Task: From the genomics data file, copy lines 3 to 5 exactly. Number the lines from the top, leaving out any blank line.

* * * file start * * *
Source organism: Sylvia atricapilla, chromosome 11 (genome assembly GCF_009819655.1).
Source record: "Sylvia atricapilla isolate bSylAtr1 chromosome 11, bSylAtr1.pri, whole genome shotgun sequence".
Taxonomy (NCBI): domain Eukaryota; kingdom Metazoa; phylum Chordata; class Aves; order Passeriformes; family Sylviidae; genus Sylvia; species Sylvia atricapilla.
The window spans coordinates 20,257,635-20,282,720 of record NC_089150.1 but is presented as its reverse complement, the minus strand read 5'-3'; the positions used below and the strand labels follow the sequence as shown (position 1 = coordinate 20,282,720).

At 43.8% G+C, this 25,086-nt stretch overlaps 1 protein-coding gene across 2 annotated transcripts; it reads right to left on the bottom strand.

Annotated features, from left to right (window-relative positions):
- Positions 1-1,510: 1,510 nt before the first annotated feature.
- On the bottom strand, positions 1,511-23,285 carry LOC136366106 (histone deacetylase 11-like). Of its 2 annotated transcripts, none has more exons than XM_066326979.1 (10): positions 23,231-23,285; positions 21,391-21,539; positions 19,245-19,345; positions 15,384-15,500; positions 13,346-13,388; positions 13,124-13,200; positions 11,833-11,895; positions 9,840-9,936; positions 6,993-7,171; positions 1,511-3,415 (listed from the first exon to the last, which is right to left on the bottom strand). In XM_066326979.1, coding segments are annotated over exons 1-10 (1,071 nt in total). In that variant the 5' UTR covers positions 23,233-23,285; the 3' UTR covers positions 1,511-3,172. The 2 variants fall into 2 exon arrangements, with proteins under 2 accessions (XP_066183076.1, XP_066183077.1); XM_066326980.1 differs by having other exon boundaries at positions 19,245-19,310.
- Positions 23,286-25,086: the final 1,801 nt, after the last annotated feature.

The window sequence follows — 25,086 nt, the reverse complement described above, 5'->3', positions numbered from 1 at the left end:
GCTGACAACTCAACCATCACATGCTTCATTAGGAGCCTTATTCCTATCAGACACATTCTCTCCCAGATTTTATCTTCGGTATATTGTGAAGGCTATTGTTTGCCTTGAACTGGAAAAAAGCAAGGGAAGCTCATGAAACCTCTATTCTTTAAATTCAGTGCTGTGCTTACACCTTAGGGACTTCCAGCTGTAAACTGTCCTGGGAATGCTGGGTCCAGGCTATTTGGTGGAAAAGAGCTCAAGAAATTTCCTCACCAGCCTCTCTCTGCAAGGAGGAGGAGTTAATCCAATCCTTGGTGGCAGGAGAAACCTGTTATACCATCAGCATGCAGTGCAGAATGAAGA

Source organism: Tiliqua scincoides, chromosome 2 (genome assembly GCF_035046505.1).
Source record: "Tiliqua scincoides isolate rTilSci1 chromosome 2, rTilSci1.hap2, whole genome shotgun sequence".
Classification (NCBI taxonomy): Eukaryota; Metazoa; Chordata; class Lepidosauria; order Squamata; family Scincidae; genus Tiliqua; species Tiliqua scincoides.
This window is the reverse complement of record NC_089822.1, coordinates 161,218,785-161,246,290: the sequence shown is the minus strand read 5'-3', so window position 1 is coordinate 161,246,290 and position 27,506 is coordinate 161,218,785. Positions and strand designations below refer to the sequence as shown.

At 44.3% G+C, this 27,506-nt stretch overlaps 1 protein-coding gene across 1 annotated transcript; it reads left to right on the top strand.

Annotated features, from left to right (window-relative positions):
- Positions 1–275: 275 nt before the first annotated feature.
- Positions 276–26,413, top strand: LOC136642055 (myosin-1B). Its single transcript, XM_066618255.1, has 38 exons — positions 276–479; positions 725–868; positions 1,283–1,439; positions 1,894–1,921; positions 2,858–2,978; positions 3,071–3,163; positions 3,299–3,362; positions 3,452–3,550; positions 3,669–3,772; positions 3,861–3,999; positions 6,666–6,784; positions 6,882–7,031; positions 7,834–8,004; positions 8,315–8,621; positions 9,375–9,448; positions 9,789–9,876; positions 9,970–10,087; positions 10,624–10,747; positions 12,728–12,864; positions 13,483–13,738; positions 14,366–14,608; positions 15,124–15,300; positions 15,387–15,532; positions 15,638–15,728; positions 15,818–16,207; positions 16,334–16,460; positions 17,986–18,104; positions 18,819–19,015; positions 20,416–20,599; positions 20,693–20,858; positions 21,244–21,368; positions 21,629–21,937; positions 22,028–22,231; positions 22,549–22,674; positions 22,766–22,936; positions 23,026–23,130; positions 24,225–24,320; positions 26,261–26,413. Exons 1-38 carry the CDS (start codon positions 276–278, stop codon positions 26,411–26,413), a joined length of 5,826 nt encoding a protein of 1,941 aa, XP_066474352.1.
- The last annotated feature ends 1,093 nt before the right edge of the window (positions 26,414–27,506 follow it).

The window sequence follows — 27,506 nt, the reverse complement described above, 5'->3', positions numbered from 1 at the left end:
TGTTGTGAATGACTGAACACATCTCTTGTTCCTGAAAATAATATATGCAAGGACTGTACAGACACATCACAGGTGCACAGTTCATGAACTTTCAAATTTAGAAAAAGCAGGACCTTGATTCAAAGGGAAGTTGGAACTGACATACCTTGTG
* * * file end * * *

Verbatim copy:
Taxonomy (NCBI): domain Eukaryota; kingdom Metazoa; phylum Chordata; class Aves; order Passeriformes; family Sylviidae; genus Sylvia; species Sylvia atricapilla.
The window spans coordinates 20,257,635-20,282,720 of record NC_089150.1 but is presented as its reverse complement, the minus strand read 5'-3'; the positions used below and the strand labels follow the sequence as shown (position 1 = coordinate 20,282,720).

At 43.8% G+C, this 25,086-nt stretch overlaps 1 protein-coding gene across 2 annotated transcripts; it reads right to left on the bottom strand.